Inland Temperate Rainforest (ITR): Canada’s forgotten rainforest, globally unique and one of the best chances of survival for our local herd of 184 remaining southern mountain caribou, has become one of our priority landscapes. We’re working with scientists, Indigenous Nations, and through the collective power of local communities to protect this ecosystem and fight for a future for caribou, lichens and old growth.
Argonaut Creek: Significant pressure from Indigenous nations, partner eNGOs, and the public ensured an important section within the ITR received swift respite from the chainsaw. An act in two parts: in December of 2020, 276 hectares of proposed logging was halted after we stood up for old growth through a massive letter writing campaign. One year later, in conjunction with partner organisations, we collectively sent over 1200 letters. The government’s logging agency, BC Timber Sales, deferred the remaining cutblocks, meaning all 14 Argonaut Creek cutblocks are safe until the provincial mountain caribou herd planning process is complete.
Private Managed Forest Lands Act: We stood up to the BC’s private land logging laws and those using them to clearcut private lands. More than 1300 letters were sent to BC Minister of Forests Katrine Conroy and Premier John Horgan, calling for action to defend our communities from private clearcutting and protect our watersheds and wildlife habitat.
Improving forestry practices on the ground: We worked with forestry companies like Canfor and Downie Timber, and the province’s timber management company, BC Timber Sales (BCTS), to increase riparian protection and forest retention and to monitor High Conservation Value and endangered forests. With your support, we were able to put boots on the ground in crucial areas measuring trees, surveying future blocks and researching maps against old growth deferral areas and wildlife values, holding industry accountable and providing expert recommendations.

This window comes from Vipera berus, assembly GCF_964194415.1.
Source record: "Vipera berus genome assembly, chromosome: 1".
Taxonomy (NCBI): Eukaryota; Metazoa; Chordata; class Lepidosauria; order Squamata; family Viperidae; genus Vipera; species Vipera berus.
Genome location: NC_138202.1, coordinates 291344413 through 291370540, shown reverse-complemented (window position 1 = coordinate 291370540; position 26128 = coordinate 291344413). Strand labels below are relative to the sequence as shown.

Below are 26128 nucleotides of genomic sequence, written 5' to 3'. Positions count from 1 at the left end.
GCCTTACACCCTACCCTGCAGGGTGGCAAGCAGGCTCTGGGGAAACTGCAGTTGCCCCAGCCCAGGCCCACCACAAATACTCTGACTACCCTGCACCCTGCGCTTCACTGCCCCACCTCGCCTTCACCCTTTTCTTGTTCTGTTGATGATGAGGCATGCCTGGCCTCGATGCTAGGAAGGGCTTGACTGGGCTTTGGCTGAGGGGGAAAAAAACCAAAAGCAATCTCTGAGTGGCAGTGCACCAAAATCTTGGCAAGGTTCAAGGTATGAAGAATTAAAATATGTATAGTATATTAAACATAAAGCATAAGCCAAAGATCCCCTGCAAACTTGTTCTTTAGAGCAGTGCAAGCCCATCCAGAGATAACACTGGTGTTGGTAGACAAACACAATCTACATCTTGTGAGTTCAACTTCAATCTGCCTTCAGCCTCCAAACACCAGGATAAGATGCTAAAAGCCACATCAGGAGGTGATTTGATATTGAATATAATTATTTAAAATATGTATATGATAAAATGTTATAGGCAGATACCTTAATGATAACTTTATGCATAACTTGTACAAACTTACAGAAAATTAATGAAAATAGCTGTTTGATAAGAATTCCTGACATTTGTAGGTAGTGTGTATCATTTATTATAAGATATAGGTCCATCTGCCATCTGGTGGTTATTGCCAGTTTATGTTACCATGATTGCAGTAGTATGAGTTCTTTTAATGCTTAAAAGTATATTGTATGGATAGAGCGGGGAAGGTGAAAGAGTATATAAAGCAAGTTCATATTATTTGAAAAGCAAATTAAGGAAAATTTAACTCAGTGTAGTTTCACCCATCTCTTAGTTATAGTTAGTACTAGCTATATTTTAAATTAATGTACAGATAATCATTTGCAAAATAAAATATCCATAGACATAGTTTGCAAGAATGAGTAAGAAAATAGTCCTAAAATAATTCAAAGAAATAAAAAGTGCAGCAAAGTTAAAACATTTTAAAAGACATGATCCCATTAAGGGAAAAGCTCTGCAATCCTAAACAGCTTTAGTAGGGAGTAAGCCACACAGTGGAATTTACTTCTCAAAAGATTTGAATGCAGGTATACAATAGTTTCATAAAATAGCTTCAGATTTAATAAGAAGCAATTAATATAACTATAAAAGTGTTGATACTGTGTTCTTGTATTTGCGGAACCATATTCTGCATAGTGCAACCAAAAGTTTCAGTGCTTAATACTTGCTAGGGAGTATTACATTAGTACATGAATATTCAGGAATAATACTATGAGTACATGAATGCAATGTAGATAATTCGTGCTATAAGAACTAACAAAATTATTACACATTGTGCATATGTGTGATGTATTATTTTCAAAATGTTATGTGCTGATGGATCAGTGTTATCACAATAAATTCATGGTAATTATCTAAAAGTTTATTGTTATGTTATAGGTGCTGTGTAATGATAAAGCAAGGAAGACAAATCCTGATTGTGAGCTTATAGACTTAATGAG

Advocating for wildlife
The ecosystem of the Columbia and Southern Rocky Mountains provides one of the best opportunities to mitigate climate impacts and maintain fish and wildlife diversity in North America. In the face of declining fish and wildlife populations across the globe, Wildsight is working in this unique landscape to maintain the functioning natural ecosystems that all living things depend upon.
Prioritising wildlife and ecosystems: Under BC’s laws, wildlife and ecosystems come second to industry. We have no Species at Risk legislation to protect our at-risk wildlife. We are working with a diverse group of stakeholders, demanding that the provincial government legislate ecosystem health and integrity as priorities in all land use and resource management decisions, as recommended in the Old Growth Strategic Review and the Together for Wildlife Strategy.
Fish, Wildlife and Habitat Coalition (FWHC) formed: In May of 2021, the FWHC was announced. The coalition of organisations, the largest ever seen in the province, includes 25 organisations representing a total of more than 300,000 British Columbians and more than 900 businesses across BC. Wildsight played a key role in forming this coalition, created to adequately deal with a mounting crisis of biodiversity loss and cumulative impacts on ecosystem health.
Together for Wildlife Strategy: John was appointed as a member of the BC Minister’s Wildlife Advisory Council, an independent panel of knowledgeable individuals each with a deep history of conservation in BC. The group of 18 was appointed by the province to advise and implement the Together for Wildlife Strategy that includes Indigenous knowledge and scientific approaches for wildlife stewardship.
Rocky Mountain Wildlife Corridor: The Flathead and Elk Valleys are critical pieces of the transboundary wildlife corridor that runs from Yellowstone to the Yukon. Field trips with Indigenous people and consistent input into development plans is keeping this region wild while we continue our efforts to bring about new land use designations that prioritise fish and wildlife habitat and Indigenous governance.
Reconnecting the Rockies: In 2021, the ongoing efforts to improve connectivity through the Highway 3 corridor began to come to fruition after a decade of persistence. Wildlife underpasses were created through the modification of bridges and the completion of a new bridge over Lizard Creek near Fernie. Monitoring of these sites with wildlife cameras demonstrates that the underpasses are working. Preliminary work was completed for fencing along almost 5 km of highway near the BC/Alberta border and once the fencing is installed it is anticipated that even more animals will use the crossing structures. The process and work to date was documented in a recent Canadian Geographic article.